Here’s the thing about the Bill of Rights: It isn’t an a la carte menu. You can’t just pick and choose. But that’s exactly what public officials in my neighborhood want to do in their brazenly unconstitutional attempt to ban gun shows.
The Montgomery County (Md.) Council introduced a bill this week to deny public funding to “any organization that allows the display and sale of guns” on its property. It would also expand a current county law that mandates gun-free zones within 100 yards of a “place of public assembly” by adding fairgrounds, conference centers and exhibition halls to the areas where gun displays and sales are forbidden. This effort follows a nationwide assault launched in Los Angeles, which moved to ban gun shows two years ago.
The dead aim of my local lawmakers is to shut down Maryland’s only gun show operator, Silverado Promotions, which has held events at a local fairgrounds for a decade without incident. Council president Blair Ewing claims the bill is “designed to reduce easy availability of guns” and prevent crime. But Maryland has among the most stringent gun control laws in the country, and the so-called “gun-show loophole” has already been closed here.
It is simply not true, as the gun-control lobby claims, that gun shows foster more gun-related crime. A U.S. Bureau of Justice Statistics report on federal firearms offenders released last year reported that a mere 1.7 percent of crime guns are acquired at gun shows. Frank Krasner, owner of Silverado Promotions, adds that his shows are heavily policed — and attended by many cops who are hobbyists and collectors themselves. “The only complaint I’ve ever gotten from police is that there aren’t enough parking spaces for their cars,” Krasner told me.
In addition to strict observance of background checks and waiting periods, Krasner enforces a plethora of safety rules: all incoming firearms are inspected, disabled and displayed under net or glass; no handguns are delivered to the buyer at the show; and all dealers must publicly display their licenses.
Gun show bans aren’t about promoting safety. They’re about cracking down on the free speech and free assembly of law-abiding citizens who have a passion for exercising their Second Amendment rights. At gun shows across the country, hunters shop for equipment, buy books and swap tips. Families browse historical exhibits, antiques, collectibles and war memorabilia. And yes, people from all walks of life come to buy guns for recreation and self-defense. “There’s a lot of education and political activity that goes on at our shows,” Krasner notes. “The real problem these gun bigots have is not with crime, but with the lawful civilian ownership of firearms.”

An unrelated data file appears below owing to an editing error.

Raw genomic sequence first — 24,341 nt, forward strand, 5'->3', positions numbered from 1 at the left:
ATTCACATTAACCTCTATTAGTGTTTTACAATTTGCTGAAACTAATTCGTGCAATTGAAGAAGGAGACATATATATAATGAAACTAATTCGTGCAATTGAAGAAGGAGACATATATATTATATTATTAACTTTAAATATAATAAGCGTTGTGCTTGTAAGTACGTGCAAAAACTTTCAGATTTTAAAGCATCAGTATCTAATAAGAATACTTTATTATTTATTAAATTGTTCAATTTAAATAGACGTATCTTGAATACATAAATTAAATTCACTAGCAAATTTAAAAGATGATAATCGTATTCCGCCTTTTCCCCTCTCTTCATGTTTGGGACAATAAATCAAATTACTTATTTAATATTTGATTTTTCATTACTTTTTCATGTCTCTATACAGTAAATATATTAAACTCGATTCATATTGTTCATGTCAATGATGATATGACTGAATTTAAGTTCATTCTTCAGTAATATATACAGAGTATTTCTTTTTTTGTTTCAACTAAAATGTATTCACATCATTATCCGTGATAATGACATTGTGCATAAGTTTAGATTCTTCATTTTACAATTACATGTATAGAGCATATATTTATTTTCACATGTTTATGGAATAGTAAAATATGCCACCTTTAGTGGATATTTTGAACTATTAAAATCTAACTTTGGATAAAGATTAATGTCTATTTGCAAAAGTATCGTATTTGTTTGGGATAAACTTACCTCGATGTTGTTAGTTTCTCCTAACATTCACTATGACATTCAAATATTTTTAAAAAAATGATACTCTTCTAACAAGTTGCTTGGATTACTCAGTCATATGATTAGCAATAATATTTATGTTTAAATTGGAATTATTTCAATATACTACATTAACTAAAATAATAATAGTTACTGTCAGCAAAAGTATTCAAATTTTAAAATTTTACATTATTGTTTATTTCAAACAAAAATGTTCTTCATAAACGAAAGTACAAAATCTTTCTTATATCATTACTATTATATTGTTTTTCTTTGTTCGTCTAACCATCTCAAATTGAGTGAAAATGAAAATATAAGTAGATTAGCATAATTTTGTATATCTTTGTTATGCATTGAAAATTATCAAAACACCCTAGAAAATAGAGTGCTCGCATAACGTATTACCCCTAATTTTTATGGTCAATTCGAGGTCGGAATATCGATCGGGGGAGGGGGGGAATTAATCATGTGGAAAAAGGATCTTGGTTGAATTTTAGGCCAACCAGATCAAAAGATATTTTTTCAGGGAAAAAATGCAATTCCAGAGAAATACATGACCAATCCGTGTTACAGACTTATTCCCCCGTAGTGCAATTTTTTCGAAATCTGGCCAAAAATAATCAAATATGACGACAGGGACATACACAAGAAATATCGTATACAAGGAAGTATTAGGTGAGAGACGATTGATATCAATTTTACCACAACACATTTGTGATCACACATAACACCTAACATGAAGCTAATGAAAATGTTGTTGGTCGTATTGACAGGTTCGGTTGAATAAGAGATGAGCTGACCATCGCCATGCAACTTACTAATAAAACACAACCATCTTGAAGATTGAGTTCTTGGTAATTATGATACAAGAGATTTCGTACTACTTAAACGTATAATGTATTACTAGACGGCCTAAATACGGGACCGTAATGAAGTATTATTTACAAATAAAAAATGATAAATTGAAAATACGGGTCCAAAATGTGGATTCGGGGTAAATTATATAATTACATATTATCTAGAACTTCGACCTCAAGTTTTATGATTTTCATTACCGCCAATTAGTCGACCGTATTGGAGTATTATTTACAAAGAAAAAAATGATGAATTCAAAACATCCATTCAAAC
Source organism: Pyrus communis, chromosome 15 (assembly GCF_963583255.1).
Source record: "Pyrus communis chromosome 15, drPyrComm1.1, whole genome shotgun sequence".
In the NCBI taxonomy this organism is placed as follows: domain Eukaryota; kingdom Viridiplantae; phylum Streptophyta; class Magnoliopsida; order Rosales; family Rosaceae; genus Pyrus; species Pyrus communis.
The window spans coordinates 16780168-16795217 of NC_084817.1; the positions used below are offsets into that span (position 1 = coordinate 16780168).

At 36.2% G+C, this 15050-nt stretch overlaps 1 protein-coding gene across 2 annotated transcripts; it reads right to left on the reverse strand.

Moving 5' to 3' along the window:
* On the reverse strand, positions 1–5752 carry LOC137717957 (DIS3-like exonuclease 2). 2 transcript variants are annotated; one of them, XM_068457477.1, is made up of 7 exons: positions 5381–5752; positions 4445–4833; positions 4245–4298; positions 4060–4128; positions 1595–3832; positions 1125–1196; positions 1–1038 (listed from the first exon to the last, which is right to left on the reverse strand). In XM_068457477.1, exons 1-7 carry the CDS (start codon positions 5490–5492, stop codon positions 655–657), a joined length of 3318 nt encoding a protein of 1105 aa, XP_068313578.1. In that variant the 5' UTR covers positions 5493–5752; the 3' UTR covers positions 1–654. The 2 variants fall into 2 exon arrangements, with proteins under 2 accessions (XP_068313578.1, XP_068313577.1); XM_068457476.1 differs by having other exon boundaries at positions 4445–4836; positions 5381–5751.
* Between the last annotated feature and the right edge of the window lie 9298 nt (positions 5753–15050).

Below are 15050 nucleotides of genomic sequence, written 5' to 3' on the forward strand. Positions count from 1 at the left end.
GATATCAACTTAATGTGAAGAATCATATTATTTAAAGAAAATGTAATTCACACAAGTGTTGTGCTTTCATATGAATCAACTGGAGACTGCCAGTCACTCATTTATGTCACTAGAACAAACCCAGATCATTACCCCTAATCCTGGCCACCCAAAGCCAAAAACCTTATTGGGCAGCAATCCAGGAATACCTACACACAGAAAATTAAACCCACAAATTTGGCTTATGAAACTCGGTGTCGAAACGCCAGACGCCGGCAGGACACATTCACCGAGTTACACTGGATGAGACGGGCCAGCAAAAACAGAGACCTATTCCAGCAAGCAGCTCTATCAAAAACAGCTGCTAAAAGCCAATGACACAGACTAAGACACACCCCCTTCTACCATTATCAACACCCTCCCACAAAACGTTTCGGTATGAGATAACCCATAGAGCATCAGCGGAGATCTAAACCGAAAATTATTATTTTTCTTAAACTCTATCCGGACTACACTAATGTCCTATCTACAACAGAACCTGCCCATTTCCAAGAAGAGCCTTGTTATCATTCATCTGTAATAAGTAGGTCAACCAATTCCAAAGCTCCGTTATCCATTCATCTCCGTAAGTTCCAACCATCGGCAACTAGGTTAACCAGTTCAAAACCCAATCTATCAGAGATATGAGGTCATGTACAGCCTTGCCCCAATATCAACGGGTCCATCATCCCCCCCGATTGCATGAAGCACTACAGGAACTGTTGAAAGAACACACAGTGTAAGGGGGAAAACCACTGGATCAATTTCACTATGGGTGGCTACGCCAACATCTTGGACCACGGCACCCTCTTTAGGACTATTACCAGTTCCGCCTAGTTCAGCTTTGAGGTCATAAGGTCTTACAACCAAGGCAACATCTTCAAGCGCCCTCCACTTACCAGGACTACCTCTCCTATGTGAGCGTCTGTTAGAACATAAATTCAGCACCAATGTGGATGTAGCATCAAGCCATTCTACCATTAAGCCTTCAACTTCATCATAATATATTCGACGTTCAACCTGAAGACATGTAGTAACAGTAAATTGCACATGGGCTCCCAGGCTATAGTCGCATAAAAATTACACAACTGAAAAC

Krasner is considering litigation if the proposal passes. The law is on his side. Courts from California to Florida have held that gun-show transactions involve constitutionally protected commercial speech. “(S)ome type of speech is necessarily involved in the sale of any gun. A gun may not be sold in silence, without any exchange of verbal communication whatsoever,” noted a federal appeals court in California upon overturning a Santa Clara gun show ban strictly on First Amendment grounds. The court criticized the gun show ban as an “inept response to pressure by residents who strongly support the cause of gun control.” Inept, discriminatory, and illegal.
Michael Wright, a Los Angeles attorney who represents the Great Western Gun Show (which is currently challenging a 1999 county gun show ban), told me he believes the Montgomery County, Md., ban won’t stand up in court either. “Banning the mere display of guns gets you right down free speech alley. If you ban the display of arms, you ban speech. The proposal is almost certainly a First Amendment violation.”
This may be hard for gun-grabbers to swallow, but the First Amendment applies to Second Amendment advocates, too. Government officials who are pursuing gun show bans nationwide may be winning in the court of public opinion. But in the court of law, thanks to our Founders, the basic constitutional rights of gun show operators and attendees are bulletproof.
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